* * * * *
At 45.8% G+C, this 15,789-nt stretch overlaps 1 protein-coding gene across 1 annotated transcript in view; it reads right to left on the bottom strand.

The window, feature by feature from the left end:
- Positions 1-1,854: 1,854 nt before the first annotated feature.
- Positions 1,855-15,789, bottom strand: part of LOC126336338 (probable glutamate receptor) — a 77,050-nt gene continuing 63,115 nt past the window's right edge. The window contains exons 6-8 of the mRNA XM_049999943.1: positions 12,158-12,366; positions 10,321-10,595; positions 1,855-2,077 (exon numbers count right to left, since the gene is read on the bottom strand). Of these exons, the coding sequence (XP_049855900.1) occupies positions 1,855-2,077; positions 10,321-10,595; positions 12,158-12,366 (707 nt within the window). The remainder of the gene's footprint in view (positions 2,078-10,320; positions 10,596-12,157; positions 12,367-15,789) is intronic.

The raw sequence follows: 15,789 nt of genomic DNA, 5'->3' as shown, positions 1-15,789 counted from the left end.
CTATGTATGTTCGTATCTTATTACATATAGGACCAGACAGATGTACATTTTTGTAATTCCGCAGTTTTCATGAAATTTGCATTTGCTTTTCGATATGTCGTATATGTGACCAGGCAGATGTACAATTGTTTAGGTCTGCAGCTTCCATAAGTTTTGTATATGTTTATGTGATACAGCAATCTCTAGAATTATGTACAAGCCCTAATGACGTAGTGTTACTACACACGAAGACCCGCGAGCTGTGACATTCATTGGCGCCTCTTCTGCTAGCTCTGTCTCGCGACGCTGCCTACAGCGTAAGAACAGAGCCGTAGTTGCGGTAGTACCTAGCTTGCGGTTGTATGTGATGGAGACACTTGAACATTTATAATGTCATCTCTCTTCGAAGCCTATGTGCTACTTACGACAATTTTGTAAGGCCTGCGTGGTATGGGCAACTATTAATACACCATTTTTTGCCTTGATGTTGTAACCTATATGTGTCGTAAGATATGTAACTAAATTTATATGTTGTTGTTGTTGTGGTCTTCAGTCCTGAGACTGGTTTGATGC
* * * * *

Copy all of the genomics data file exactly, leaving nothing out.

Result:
At 45.8% G+C, this 15,789-nt stretch overlaps 1 protein-coding gene across 1 annotated transcript in view; it reads right to left on the bottom strand.

The window, feature by feature from the left end:
- Positions 1-1,854: 1,854 nt before the first annotated feature.
- Positions 1,855-15,789, bottom strand: part of LOC126336338 (probable glutamate receptor) — a 77,050-nt gene continuing 63,115 nt past the window's right edge. The window contains exons 6-8 of the mRNA XM_049999943.1: positions 12,158-12,366; positions 10,321-10,595; positions 1,855-2,077 (exon numbers count right to left, since the gene is read on the bottom strand). Of these exons, the coding sequence (XP_049855900.1) occupies positions 1,855-2,077; positions 10,321-10,595; positions 12,158-12,366 (707 nt within the window). The remainder of the gene's footprint in view (positions 2,078-10,320; positions 10,596-12,157; positions 12,367-15,789) is intronic.

The raw sequence follows: 15,789 nt of genomic DNA, 5'->3' as shown, positions 1-15,789 counted from the left end.
CTATGTATGTTCGTATCTTATTACATATAGGACCAGACAGATGTACATTTTTGTAATTCCGCAGTTTTCATGAAATTTGCATTTGCTTTTCGATATGTCGTATATGTGACCAGGCAGATGTACAATTGTTTAGGTCTGCAGCTTCCATAAGTTTTGTATATGTTTATGTGATACAGCAATCTCTAGAATTATGTACAAGCCCTAATGACGTAGTGTTACTACACACGAAGACCCGCGAGCTGTGACATTCATTGGCGCCTCTTCTGCTAGCTCTGTCTCGCGACGCTGCCTACAGCGTAAGAACAGAGCCGTAGTTGCGGTAGTACCTAGCTTGCGGTTGTATGTGATGGAGACACTTGAACATTTATAATGTCATCTCTCTTCGAAGCCTATGTGCTACTTACGACAATTTTGTAAGGCCTGCGTGGTATGGGCAACTATTAATACACCATTTTTTGCCTTGATGTTGTAACCTATATGTGTCGTAAGATATGTAACTAAATTTATATGTTGTTGTTGTTGTGGTCTTCAGTCCTGAGACTGGTTTGATGC